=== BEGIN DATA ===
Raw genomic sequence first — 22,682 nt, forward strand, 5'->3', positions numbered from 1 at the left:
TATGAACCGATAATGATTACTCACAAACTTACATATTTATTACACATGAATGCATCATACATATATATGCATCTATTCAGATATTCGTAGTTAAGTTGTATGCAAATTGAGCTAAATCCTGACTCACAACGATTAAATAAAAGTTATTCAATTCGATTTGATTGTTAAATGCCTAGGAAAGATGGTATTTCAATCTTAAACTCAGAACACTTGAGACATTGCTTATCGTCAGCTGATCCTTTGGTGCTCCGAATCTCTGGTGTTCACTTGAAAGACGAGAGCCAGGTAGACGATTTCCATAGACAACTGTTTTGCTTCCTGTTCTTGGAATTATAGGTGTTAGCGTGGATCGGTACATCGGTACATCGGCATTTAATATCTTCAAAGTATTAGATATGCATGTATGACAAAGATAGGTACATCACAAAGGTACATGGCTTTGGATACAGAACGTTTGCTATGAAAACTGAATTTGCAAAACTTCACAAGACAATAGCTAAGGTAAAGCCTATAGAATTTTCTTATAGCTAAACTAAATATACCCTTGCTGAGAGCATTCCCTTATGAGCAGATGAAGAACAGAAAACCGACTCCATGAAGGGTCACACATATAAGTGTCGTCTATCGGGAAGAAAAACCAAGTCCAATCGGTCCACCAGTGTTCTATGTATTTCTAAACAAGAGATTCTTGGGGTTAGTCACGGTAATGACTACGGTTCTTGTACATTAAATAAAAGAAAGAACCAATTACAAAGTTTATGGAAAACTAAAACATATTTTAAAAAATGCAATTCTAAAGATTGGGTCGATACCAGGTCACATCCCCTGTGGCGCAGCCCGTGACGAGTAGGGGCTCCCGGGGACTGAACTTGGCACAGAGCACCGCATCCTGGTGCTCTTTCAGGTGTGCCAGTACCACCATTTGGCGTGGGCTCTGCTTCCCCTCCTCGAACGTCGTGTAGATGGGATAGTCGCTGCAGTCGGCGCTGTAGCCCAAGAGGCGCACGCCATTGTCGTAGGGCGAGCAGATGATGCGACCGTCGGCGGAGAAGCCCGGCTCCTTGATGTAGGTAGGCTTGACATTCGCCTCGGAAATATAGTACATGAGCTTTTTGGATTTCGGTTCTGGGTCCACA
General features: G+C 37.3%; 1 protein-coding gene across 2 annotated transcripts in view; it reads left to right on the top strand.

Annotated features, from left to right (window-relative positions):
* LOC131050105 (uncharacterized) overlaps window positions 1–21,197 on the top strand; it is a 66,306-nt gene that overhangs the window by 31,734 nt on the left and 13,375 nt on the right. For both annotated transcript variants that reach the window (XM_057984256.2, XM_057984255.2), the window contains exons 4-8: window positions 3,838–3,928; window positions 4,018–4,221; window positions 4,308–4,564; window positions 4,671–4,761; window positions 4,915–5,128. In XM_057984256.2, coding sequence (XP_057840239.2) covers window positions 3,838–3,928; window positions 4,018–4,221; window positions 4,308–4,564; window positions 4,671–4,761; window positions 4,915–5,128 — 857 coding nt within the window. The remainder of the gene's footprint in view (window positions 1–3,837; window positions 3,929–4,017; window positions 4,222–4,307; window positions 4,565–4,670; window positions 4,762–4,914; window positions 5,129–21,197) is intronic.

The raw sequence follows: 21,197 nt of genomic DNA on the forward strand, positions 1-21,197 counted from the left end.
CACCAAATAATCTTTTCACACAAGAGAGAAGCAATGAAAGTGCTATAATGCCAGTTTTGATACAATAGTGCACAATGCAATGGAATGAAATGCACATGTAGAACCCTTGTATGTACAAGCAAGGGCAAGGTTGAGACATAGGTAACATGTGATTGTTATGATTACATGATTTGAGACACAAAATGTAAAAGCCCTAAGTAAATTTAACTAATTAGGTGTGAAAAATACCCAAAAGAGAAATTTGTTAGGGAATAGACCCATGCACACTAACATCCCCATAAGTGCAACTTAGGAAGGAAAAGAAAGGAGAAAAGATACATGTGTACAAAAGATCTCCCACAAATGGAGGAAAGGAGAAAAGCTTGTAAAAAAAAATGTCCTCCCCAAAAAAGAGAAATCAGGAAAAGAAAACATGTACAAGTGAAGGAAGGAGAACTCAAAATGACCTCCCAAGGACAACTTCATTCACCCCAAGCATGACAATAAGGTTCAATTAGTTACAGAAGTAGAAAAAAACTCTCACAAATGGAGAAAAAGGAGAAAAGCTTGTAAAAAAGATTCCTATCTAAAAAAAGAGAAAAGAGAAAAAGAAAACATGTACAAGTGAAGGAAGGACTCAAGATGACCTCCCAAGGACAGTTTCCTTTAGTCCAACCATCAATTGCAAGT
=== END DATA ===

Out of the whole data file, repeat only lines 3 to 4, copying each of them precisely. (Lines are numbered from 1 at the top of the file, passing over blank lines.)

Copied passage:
General features: G+C 37.3%; 1 protein-coding gene across 2 annotated transcripts in view; it reads left to right on the top strand.

Annotated features, from left to right (window-relative positions):